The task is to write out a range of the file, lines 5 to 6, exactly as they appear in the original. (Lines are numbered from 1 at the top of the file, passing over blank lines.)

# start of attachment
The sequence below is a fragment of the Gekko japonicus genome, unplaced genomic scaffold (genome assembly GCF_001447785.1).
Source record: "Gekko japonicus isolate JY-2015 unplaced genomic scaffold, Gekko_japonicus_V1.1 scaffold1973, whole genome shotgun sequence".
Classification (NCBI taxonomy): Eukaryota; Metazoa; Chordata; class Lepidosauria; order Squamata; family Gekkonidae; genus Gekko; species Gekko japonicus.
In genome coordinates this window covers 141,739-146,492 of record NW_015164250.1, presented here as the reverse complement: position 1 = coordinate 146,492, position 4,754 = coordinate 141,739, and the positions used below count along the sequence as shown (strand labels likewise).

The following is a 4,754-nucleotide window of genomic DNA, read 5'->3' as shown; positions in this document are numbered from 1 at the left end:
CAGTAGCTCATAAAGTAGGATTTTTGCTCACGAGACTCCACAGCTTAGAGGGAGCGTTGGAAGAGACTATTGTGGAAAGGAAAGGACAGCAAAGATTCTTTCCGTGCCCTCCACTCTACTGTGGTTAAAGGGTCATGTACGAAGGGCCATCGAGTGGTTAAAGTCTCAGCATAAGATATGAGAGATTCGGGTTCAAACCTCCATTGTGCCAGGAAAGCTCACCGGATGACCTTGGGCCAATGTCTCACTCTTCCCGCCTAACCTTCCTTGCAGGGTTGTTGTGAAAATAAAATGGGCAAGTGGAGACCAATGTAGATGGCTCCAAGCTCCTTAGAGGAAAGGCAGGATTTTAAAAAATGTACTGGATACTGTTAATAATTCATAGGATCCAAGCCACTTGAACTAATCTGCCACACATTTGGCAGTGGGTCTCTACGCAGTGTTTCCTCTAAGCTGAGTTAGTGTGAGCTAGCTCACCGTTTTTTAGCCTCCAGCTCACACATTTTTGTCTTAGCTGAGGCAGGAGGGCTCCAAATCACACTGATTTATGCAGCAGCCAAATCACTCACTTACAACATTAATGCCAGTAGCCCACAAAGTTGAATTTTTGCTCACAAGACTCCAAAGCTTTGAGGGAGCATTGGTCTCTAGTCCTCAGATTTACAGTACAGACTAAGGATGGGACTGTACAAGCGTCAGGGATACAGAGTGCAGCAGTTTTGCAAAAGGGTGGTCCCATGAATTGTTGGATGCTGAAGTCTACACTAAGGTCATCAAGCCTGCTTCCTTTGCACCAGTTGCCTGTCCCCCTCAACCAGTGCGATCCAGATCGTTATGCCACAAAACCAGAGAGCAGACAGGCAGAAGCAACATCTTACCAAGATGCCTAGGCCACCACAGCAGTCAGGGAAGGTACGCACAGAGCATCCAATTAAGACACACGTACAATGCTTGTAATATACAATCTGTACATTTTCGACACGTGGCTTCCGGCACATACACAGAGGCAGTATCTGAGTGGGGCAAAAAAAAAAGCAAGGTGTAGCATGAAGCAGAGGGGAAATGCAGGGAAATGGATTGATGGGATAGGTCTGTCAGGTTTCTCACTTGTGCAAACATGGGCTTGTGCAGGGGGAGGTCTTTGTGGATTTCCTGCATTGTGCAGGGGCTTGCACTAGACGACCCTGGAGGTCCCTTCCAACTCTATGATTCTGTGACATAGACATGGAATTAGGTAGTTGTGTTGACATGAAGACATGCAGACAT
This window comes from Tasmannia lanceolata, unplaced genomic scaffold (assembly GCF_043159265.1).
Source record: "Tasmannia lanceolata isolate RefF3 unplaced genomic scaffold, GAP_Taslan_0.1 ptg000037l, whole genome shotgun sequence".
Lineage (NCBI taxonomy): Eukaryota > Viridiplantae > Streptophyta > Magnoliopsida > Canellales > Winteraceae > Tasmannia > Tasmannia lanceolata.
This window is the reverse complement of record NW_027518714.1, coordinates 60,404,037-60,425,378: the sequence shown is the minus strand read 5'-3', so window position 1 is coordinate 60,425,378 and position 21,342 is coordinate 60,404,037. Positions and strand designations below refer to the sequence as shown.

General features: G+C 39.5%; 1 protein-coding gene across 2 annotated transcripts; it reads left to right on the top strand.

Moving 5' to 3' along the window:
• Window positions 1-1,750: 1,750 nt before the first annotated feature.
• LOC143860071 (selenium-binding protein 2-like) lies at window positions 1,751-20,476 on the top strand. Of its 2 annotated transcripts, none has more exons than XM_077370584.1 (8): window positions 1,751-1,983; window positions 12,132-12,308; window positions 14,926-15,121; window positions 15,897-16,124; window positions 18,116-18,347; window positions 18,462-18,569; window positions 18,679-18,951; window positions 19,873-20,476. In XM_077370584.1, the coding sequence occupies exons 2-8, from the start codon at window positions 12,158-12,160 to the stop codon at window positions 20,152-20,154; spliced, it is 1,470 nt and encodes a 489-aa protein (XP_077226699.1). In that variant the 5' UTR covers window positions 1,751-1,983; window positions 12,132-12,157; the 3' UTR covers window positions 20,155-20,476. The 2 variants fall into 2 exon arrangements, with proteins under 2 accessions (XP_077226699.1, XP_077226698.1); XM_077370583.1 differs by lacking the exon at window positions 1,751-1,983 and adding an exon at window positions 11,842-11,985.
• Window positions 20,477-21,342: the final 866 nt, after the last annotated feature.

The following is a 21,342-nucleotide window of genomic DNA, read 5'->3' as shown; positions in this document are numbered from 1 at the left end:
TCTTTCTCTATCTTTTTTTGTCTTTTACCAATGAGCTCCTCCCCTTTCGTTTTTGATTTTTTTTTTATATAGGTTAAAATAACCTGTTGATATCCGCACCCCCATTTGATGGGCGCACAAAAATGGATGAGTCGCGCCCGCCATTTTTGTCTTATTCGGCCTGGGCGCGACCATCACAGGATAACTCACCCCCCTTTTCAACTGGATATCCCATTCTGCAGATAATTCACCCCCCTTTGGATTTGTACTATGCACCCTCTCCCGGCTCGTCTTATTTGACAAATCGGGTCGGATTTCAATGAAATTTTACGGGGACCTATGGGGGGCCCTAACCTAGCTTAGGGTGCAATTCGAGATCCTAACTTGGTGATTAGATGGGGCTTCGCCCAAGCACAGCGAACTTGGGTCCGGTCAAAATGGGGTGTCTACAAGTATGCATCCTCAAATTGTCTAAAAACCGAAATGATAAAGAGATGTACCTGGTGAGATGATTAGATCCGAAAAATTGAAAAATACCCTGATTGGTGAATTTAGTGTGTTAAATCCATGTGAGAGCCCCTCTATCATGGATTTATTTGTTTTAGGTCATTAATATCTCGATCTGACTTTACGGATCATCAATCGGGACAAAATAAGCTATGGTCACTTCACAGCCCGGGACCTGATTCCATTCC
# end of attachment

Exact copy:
The following is a 4,754-nucleotide window of genomic DNA, read 5'->3' as shown; positions in this document are numbered from 1 at the left end:
CAGTAGCTCATAAAGTAGGATTTTTGCTCACGAGACTCCACAGCTTAGAGGGAGCGTTGGAAGAGACTATTGTGGAAAGGAAAGGACAGCAAAGATTCTTTCCGTGCCCTCCACTCTACTGTGGTTAAAGGGTCATGTACGAAGGGCCATCGAGTGGTTAAAGTCTCAGCATAAGATATGAGAGATTCGGGTTCAAACCTCCATTGTGCCAGGAAAGCTCACCGGATGACCTTGGGCCAATGTCTCACTCTTCCCGCCTAACCTTCCTTGCAGGGTTGTTGTGAAAATAAAATGGGCAAGTGGAGACCAATGTAGATGGCTCCAAGCTCCTTAGAGGAAAGGCAGGATTTTAAAAAATGTACTGGATACTGTTAATAATTCATAGGATCCAAGCCACTTGAACTAATCTGCCACACATTTGGCAGTGGGTCTCTACGCAGTGTTTCCTCTAAGCTGAGTTAGTGTGAGCTAGCTCACCGTTTTTTAGCCTCCAGCTCACACATTTTTGTCTTAGCTGAGGCAGGAGGGCTCCAAATCACACTGATTTATGCAGCAGCCAAATCACTCACTTACAACATTAATGCCAGTAGCCCACAAAGTTGAATTTTTGCTCACAAGACTCCAAAGCTTTGAGGGAGCATTGGTCTCTAGTCCTCAGATTTACAGTACAGACTAAGGATGGGACTGTACAAGCGTCAGGGATACAGAGTGCAGCAGTTTTGCAAAAGGGTGGTCCCATGAATTGTTGGATGCTGAAGTCTACACTAAGGTCATCAAGCCTGCTTCCTTTGCACCAGTTGCCTGTCCCCCTCAACCAGTGCGATCCAGATCGTTATGCCACAAAACCAGAGAGCAGACAGGCAGAAGCAACATCTTACCAAGATGCCTAGGCCACCACAGCAGTCAGGGAAGGTACGCACAGAGCATCCAATTAAGACACACGTACAATGCTTGTAATATACAATCTGTACATTTTCGACACGTGGCTTCCGGCACATACACAGAGGCAGTATCTGAGTGGGGCAAAAAAAAAAGCAAGGTGTAGCATGAAGCAGAGGGGAAATGCAGGGAAATGGATTGATGGGATAGGTCTGTCAGGTTTCTCACTTGTGCAAACATGGGCTTGTGCAGGGGGAGGTCTTTGTGGATTTCCTGCATTGTGCAGGGGCTTGCACTAGACGACCCTGGAGGTCCCTTCCAACTCTATGATTCTGTGACATAGACATGGAATTAGGTAGTTGTGTTGACATGAAGACATGCAGACAT